the cult love removal machine
18. February 2019 By Walter Price 0

A Soul Shaken FLASHBACK VIDEO: THE CULT – “Love Removal Machine” (‘Electric’ / 1987)

The Cult – Electric is available @ iTunes.

The Cult video

by Walter Price

1987 was one of those fabulously transitional years in music. Post-punk was giving way to more popularized ‘modern’ rock, moody synth-pop was being surpassed by trashy FM radio fare and rock n’ roll was getting hairy. And no one would bat an eyelash if your floorboard was littered with an array of cassettes by The Smiths, Whitesnake, U2, and Dinosaur Jr.

The Spring of ’87 got heated up when The Cult came out swinging with a new sound with their powderkeg of an album ‘Electric’. Guided by a legend in the making Rick Rubin, this collection was less far-out goth-psych like their first two releases. And it was great watching mainstream America finally getting their ears on this dynamic outfit. And by the looks and sounds of it back then, The Cult was poised to be one of the biggest rock bands of all-time. And in certain circles they are.

Unfortunately, or fortunately, Guns N’ Roses would release ‘Appetite For Destruction’ in the Summer and, in my opinion, it took away some of the momenta that Ian Astbury and company had been building. But we’ll save that debate for another time…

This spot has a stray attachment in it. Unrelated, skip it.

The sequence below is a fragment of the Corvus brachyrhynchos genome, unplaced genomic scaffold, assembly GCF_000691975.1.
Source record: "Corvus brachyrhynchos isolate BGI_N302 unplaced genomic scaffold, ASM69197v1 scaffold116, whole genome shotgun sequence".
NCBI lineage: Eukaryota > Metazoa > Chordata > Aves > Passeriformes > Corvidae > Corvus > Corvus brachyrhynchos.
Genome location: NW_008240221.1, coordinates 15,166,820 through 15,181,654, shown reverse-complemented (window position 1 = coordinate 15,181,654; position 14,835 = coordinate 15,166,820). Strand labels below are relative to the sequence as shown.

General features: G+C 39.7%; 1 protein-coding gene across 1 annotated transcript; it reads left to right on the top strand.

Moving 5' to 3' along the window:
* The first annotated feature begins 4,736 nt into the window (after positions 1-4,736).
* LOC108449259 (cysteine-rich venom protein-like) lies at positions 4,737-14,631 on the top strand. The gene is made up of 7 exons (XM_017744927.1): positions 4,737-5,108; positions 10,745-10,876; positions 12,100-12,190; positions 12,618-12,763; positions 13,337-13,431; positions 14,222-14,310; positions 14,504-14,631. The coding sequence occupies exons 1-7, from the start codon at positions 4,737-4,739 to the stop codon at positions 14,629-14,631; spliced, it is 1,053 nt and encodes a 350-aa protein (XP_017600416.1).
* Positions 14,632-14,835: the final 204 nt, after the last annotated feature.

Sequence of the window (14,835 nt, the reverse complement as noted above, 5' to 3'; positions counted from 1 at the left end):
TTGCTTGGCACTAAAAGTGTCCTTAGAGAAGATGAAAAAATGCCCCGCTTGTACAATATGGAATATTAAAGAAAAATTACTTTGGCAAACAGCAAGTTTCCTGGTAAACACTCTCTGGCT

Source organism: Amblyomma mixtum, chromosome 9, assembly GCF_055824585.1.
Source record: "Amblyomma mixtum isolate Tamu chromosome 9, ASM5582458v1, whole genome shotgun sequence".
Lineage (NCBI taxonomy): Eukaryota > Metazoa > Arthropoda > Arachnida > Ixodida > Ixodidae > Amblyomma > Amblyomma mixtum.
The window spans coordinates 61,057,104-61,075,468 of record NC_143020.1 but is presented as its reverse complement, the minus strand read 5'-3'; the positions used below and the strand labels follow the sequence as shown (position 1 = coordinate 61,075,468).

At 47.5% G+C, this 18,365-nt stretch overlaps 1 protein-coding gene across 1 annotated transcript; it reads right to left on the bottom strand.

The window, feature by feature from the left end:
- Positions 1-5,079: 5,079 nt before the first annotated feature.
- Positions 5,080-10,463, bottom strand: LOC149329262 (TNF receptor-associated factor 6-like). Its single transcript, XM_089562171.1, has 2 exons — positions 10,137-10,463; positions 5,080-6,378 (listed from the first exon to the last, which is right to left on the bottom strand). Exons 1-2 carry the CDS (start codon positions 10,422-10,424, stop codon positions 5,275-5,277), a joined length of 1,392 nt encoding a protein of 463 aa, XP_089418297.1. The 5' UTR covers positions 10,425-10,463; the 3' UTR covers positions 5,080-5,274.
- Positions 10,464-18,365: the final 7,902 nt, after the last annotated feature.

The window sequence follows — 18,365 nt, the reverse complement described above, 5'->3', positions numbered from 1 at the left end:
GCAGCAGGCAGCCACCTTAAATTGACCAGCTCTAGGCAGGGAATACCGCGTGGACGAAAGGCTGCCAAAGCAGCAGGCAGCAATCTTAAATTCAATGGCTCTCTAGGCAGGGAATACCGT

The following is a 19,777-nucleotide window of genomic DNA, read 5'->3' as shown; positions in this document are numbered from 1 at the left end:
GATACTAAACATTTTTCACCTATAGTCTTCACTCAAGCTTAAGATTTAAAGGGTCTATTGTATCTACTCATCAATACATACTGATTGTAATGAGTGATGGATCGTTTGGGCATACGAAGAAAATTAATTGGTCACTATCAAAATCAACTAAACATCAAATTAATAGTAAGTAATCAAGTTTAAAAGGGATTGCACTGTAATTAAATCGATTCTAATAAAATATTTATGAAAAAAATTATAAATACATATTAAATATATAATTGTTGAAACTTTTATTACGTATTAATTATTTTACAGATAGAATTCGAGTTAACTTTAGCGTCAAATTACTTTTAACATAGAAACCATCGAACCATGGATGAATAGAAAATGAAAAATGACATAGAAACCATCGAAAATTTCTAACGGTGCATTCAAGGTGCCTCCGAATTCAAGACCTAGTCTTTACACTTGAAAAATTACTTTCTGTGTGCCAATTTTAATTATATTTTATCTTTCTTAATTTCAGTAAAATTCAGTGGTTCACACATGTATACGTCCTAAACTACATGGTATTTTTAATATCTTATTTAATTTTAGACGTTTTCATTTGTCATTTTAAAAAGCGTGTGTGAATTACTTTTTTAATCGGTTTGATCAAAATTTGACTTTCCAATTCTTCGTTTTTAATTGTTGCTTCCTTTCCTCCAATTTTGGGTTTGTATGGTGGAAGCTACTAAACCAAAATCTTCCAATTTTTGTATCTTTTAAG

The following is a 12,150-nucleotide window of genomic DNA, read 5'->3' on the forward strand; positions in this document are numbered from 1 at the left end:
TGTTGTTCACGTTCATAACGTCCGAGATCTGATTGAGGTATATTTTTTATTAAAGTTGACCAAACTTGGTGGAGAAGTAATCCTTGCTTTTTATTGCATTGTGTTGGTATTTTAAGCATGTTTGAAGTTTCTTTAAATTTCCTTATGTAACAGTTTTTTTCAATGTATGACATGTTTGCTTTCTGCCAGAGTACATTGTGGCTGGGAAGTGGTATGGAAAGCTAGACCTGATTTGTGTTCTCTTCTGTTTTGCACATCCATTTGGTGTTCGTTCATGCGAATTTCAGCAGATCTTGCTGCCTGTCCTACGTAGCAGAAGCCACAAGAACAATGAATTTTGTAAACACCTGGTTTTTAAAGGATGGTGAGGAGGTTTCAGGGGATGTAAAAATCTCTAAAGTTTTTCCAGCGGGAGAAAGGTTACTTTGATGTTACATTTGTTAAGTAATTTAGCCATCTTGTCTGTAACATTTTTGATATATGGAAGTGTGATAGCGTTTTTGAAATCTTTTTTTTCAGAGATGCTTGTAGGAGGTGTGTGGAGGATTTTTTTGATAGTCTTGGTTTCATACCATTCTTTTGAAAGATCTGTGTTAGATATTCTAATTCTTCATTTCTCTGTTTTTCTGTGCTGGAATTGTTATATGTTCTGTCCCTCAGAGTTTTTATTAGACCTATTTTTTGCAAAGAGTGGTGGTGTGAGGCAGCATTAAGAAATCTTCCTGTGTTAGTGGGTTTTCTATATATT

The first single from ‘Electric’ was a real barnburner. “Love Removal Machine” is a stripped-down rocker bordering on current at the time, 80s metal. A hard-rock anthem for the ages. Which brings us to the classic video. Directed by Storm Thorgerson, the clip was a ‘live’ stage performance with all the goofy (or fun) trappings of the 80s. Highflying leaps, hair tossing, beer can destruction and a moment of synchronized moves from Billy Duffy and Jamie Stewart.

“We had Back in Black playing in the studio, as Rick [Rubin] was listening to it every day. He was obsessed with it, no doubt. AC/DC definitely had an influence on that record. But ‘Love Removal Machine’ was that AC/DC influence where you’re getting down to things in their very elemental form, instead of waxing lyrical and getting prosaic.” – Ian Astbury

Back in the day, I seriously watched this clip hundreds of times. I didn’t know or care how brilliantly dated it be one day. All I knew then and still know in 2019 is, ‘Electric’ and The Cult are forever in my top ten.


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